issues of referentiality and representation? And, vice versa: To what
degree do the sciences pick up on paradigms of representation, or,
more generally, the method(ologie)s of literary and cultural studies?
How significant will the “facts vs. texts”-divide be in 21st century
academia?

        Please send one-to-two page abstracts by March 15, 2004 to all
three organizers:
Claudia Breger
E-Mail: [log in to unmask]
and
Ulrike Brisson
E-Mail: [log in to unmask]
and
Monika Moyrer
E-Mail: [log in to unmask]

        Please note: This is the web-based panel. Completed papers
will be due August 31, 2004. “Methodologically” diverse forms of
presentation are encouraged.

“Transnational Feminism/s: Reading North with South”

        Now well established socially, culturally and politically,
European and US feminisms have remained implicitly delimited by a
metaphorical and physical North-South axis. At the same time,
these “mainstreamed” feminisms have limited impact within their own
hemisphere. This panel invites work that speaks to the potential
of “transnational feminism/s” for creating change globally and
locally, particularly from a feminist Germanist perspective. What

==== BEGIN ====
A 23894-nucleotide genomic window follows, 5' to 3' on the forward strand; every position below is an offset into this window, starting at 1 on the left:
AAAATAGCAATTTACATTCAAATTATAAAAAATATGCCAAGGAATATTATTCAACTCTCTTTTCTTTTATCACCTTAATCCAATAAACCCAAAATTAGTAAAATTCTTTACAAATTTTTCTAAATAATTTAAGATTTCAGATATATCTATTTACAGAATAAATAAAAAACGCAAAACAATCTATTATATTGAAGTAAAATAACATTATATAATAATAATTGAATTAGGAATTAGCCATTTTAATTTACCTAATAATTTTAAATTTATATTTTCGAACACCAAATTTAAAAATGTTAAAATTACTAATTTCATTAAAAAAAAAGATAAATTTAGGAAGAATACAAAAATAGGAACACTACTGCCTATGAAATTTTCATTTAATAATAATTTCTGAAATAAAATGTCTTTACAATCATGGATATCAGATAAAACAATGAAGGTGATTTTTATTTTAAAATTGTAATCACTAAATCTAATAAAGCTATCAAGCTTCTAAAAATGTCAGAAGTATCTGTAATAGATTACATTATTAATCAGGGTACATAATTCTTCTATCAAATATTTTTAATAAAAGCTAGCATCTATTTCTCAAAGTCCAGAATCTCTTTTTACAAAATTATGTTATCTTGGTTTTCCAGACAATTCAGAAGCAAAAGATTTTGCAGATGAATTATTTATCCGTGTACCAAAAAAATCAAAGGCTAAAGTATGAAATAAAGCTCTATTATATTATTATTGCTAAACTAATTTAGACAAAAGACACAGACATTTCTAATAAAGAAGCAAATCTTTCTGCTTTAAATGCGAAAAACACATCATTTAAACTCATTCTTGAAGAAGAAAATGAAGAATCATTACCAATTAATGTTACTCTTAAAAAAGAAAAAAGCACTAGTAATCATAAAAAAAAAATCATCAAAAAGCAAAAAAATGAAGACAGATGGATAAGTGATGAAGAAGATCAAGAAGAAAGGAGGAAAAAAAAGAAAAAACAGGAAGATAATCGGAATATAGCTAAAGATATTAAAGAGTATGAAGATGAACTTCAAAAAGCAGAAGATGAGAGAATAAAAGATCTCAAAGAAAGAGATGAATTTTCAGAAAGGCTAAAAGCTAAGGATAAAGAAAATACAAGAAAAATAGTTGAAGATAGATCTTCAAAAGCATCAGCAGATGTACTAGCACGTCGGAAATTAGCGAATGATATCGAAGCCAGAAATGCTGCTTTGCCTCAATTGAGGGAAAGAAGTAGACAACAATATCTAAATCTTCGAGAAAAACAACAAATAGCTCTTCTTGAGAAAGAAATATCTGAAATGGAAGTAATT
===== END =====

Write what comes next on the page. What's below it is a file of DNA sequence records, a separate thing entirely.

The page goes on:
might such transnational critical practices look like in German
Studies? To what extent can transnational work in or outside of
institutional frameworks enable new modes of analysis and potential
for change? What forms do and might such work take? [For instance, in
how far are “third world” theories and practices useful for
rethinking “first world” concerns? Should feminists strive for
alliances based on difference rather than identity in order to link
global with local concerns most effectively? Might the recent
political climate offer feminists renewed possibilities for alliances
based on commonalities?] We welcome both theoretical approaches and
analyses of specific instances, phenomena, or texts that
raise “transnational” questions.

        Please send abstracts of approximately 250 words in an e-mail
(no attachments please) by March 15, 2004 to:

Jennifer Ruth Hosek
University of California, Berkeley
E-Mail: [log in to unmask]
and
Elizabeth Mittman
Michigan State Universit
E-Mail: [log in to unmask]

“Beyond Marriage: Feminist Interventions”

        This panel will explore feminist interventions into dominant
discourses on the institution of marriage at a time when same-sex
unions hhave become reality in Germany but still remain hotly
contested in the U.S.

        We invite paper proposals that engage either historical and/or
contempoary German-language texts (literature, film,
popular/subcultural artifacts, mass media, etc.) that promote the
unmaking of marriage as a privileged institution and locate bliss
beyond the domain of institutionally sanctioned unions. Papers that
engage in cross-cultural, trans-historiccal and/or interdisciplinary
perspectives are especially welcome.

        Please send 1-2 page proposals by March 15, 2004 to both
organizers via e-mail:

Richard Langston
E-Mail: [log in to unmask]
and
Amy Young
E-Mail: [log in to unmask]

*******************
The German Studies Call for Papers List
Editor: Stefani Engelstein
Assistant Editor:  Karen Eng
Sponsored by the University of Missouri
Info available at: http://www.missouri.edu/~graswww/resources/gerlistserv.html